In television, sound is the other half of the picture. No matter how gorgeous your video is, its impact depends in part on the quality of the audio. Lousy sound can ruin even the strongest pictures. So if sound is so important, why aren’t more students being taught the basics of audio production?
The question comes from Pat Sanders, who teaches journalism at the University of North Alabama. In today’s curriculum, she writes in the SPJ magazine Quill, audio is “the forgotten one.” Like radio, she says, it’s been shunted aside and treated as an afterthought in most J-schools. But it’s never been more important for students to learn how to produce good audio, Sanders argues, because they need to know how to “do it all” in multimedia.
We agree, which is why our textbook puts audio first in the chapter on newsgathering for broadcast, and covers how to collect and use sound for TV, slideshows, podcasts and online video. To get really good at working with sound, it helps to spend some time focused only on audio. Forget the pictures and learn to tell a story with sound alone. If your audio isn’t clear, crisp, and cleanly-edited, your story won’t be worth much. Taking that sensibility into a video editing session will make your multimedia story shine.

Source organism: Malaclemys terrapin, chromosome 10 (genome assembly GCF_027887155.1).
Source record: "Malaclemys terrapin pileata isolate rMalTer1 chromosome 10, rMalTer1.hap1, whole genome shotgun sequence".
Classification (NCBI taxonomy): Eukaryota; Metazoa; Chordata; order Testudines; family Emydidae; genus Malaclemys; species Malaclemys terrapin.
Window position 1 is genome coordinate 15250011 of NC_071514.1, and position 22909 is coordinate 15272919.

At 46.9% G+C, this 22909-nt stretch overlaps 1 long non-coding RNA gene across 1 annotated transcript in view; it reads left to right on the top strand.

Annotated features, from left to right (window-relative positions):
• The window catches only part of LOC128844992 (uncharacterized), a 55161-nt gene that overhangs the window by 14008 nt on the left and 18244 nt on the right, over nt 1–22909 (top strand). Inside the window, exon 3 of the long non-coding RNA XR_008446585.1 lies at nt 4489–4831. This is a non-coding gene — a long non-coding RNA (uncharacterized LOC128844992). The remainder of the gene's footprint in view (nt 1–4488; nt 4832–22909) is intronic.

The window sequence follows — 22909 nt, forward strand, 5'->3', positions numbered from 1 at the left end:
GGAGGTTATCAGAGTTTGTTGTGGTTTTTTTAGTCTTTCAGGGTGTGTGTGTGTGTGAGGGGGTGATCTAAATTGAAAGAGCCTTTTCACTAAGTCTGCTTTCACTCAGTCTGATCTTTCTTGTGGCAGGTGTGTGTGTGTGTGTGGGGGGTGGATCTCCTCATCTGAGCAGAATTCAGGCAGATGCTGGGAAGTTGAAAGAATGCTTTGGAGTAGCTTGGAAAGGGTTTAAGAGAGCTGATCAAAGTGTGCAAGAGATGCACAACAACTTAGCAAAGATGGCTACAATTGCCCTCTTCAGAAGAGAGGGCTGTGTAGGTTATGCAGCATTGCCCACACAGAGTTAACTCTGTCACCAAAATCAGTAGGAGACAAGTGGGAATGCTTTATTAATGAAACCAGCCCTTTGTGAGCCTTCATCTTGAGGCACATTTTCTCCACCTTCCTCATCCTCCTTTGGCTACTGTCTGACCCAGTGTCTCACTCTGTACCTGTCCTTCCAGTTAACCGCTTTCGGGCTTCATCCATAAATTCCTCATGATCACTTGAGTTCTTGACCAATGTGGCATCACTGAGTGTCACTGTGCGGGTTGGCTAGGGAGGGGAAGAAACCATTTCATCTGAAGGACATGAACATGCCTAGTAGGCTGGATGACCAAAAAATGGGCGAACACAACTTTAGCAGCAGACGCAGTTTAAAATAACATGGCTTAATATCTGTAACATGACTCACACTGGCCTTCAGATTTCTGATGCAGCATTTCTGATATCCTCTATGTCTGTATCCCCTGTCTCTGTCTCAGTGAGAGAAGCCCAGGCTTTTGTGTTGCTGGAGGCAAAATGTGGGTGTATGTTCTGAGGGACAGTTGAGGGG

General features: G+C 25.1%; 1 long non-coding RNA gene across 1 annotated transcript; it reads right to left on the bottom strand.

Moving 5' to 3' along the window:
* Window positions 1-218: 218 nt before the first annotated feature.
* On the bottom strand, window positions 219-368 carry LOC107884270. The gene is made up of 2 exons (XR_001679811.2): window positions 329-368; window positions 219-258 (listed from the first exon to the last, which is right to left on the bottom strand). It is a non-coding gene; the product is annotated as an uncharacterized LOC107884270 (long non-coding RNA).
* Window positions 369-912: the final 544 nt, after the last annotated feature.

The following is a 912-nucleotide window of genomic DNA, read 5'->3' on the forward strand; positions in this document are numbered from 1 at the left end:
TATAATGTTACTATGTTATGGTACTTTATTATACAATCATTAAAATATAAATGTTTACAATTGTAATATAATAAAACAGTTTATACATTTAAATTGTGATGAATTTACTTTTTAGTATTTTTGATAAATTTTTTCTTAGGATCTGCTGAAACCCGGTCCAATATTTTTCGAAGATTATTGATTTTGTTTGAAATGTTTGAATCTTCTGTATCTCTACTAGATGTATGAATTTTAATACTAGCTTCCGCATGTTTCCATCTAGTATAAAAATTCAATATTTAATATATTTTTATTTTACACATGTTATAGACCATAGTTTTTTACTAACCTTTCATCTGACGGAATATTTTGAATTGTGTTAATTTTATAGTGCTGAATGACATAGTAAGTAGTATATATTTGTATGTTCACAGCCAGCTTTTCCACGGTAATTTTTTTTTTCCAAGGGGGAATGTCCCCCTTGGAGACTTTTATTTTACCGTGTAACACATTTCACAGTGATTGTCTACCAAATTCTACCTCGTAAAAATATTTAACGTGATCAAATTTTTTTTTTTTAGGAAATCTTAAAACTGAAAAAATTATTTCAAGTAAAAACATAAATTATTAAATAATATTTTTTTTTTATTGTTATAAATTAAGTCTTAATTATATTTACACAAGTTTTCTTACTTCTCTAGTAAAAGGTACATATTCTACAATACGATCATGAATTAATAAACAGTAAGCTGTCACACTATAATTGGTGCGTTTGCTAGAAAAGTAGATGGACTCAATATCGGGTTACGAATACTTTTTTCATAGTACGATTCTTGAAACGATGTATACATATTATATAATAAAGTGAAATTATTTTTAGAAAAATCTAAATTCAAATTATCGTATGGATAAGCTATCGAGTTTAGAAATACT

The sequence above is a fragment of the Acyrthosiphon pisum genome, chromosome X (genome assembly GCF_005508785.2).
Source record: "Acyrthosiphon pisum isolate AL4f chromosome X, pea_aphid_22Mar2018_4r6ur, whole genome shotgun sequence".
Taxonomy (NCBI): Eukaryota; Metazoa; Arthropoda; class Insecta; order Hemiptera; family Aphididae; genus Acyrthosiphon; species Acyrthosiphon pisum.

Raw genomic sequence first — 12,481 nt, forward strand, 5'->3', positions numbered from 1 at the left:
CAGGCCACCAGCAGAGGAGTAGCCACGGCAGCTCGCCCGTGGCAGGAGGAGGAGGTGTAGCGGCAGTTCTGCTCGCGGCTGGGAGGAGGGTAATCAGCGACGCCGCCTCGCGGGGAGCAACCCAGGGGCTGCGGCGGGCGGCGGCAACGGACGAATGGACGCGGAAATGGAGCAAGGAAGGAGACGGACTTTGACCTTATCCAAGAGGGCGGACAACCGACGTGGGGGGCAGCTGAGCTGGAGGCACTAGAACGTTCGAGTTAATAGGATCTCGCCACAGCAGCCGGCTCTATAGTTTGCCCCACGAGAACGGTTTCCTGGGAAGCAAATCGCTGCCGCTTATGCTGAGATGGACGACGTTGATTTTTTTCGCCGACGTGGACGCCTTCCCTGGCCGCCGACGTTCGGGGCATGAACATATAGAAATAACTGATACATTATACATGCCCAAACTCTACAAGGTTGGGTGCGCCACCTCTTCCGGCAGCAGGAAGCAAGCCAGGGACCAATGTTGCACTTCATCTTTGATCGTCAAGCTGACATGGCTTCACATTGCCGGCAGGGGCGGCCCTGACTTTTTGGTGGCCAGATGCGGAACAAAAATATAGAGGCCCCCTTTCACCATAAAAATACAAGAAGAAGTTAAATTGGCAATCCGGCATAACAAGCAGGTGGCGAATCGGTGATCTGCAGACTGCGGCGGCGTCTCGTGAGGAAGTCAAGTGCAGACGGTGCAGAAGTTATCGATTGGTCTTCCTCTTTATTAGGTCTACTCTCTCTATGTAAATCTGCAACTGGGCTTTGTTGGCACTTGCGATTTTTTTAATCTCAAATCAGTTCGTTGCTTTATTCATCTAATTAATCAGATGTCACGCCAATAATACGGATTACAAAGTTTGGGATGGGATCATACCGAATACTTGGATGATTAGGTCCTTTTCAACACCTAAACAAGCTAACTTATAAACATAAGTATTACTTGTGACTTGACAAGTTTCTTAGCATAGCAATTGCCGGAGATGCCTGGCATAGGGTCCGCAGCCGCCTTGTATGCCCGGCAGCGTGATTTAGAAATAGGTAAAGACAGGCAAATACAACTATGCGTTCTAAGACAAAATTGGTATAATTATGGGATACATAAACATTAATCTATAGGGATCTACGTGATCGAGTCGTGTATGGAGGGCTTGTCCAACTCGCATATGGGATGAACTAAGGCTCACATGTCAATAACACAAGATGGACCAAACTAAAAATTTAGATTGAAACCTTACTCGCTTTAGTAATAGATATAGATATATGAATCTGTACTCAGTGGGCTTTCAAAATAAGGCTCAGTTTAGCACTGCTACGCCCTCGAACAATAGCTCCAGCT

If you want to practice, there are lots of free software options available for audio editing, including the one I use most often, Audacity. Learn how to use it by checking the tutorials Mindy McAdams of the University of Florida has posted online. And if that doesn’t work for you, Mashable has a handy list of free alternatives.
Perhaps the increasing popularity of podcasts like Serial from This American Life and Startup from Planet Money will put audio back on the front burner again. As a former radio-head myself, I certainly hope so.